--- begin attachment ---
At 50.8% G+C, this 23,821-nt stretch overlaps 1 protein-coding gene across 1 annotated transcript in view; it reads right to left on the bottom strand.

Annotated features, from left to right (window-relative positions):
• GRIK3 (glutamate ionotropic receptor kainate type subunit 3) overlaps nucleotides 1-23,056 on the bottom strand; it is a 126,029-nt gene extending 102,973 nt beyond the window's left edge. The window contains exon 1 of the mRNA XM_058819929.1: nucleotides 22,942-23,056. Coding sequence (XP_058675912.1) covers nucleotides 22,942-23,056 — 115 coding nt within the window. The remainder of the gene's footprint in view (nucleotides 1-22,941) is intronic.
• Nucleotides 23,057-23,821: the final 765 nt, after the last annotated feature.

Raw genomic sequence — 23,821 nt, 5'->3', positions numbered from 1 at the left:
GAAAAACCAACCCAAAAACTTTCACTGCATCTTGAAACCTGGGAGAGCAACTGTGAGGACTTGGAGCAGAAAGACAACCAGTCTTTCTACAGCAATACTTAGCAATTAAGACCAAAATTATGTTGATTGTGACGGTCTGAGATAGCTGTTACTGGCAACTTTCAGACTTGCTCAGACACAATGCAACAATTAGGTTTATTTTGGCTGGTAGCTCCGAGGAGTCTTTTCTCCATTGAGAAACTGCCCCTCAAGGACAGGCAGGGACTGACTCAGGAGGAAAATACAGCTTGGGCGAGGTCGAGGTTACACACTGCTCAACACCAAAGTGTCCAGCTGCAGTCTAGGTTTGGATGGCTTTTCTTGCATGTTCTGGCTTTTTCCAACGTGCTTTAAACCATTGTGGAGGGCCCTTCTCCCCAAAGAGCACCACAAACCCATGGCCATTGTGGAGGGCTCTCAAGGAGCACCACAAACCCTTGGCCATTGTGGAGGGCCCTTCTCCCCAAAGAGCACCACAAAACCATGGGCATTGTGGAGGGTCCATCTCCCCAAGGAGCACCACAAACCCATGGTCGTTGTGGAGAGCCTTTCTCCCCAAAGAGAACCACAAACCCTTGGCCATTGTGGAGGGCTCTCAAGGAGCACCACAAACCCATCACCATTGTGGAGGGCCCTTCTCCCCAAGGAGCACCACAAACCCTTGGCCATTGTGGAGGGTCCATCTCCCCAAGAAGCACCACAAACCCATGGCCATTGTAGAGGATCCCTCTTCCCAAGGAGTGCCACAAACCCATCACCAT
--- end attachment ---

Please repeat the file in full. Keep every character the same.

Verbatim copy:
At 50.8% G+C, this 23,821-nt stretch overlaps 1 protein-coding gene across 1 annotated transcript in view; it reads right to left on the bottom strand.

Annotated features, from left to right (window-relative positions):
• GRIK3 (glutamate ionotropic receptor kainate type subunit 3) overlaps nucleotides 1-23,056 on the bottom strand; it is a 126,029-nt gene extending 102,973 nt beyond the window's left edge. The window contains exon 1 of the mRNA XM_058819929.1: nucleotides 22,942-23,056. Coding sequence (XP_058675912.1) covers nucleotides 22,942-23,056 — 115 coding nt within the window. The remainder of the gene's footprint in view (nucleotides 1-22,941) is intronic.
• Nucleotides 23,057-23,821: the final 765 nt, after the last annotated feature.

Raw genomic sequence — 23,821 nt, 5'->3', positions numbered from 1 at the left:
GAAAAACCAACCCAAAAACTTTCACTGCATCTTGAAACCTGGGAGAGCAACTGTGAGGACTTGGAGCAGAAAGACAACCAGTCTTTCTACAGCAATACTTAGCAATTAAGACCAAAATTATGTTGATTGTGACGGTCTGAGATAGCTGTTACTGGCAACTTTCAGACTTGCTCAGACACAATGCAACAATTAGGTTTATTTTGGCTGGTAGCTCCGAGGAGTCTTTTCTCCATTGAGAAACTGCCCCTCAAGGACAGGCAGGGACTGACTCAGGAGGAAAATACAGCTTGGGCGAGGTCGAGGTTACACACTGCTCAACACCAAAGTGTCCAGCTGCAGTCTAGGTTTGGATGGCTTTTCTTGCATGTTCTGGCTTTTTCCAACGTGCTTTAAACCATTGTGGAGGGCCCTTCTCCCCAAAGAGCACCACAAACCCATGGCCATTGTGGAGGGCTCTCAAGGAGCACCACAAACCCTTGGCCATTGTGGAGGGCCCTTCTCCCCAAAGAGCACCACAAAACCATGGGCATTGTGGAGGGTCCATCTCCCCAAGGAGCACCACAAACCCATGGTCGTTGTGGAGAGCCTTTCTCCCCAAAGAGAACCACAAACCCTTGGCCATTGTGGAGGGCTCTCAAGGAGCACCACAAACCCATCACCATTGTGGAGGGCCCTTCTCCCCAAGGAGCACCACAAACCCTTGGCCATTGTGGAGGGTCCATCTCCCCAAGAAGCACCACAAACCCATGGCCATTGTAGAGGATCCCTCTTCCCAAGGAGTGCCACAAACCCATCACCAT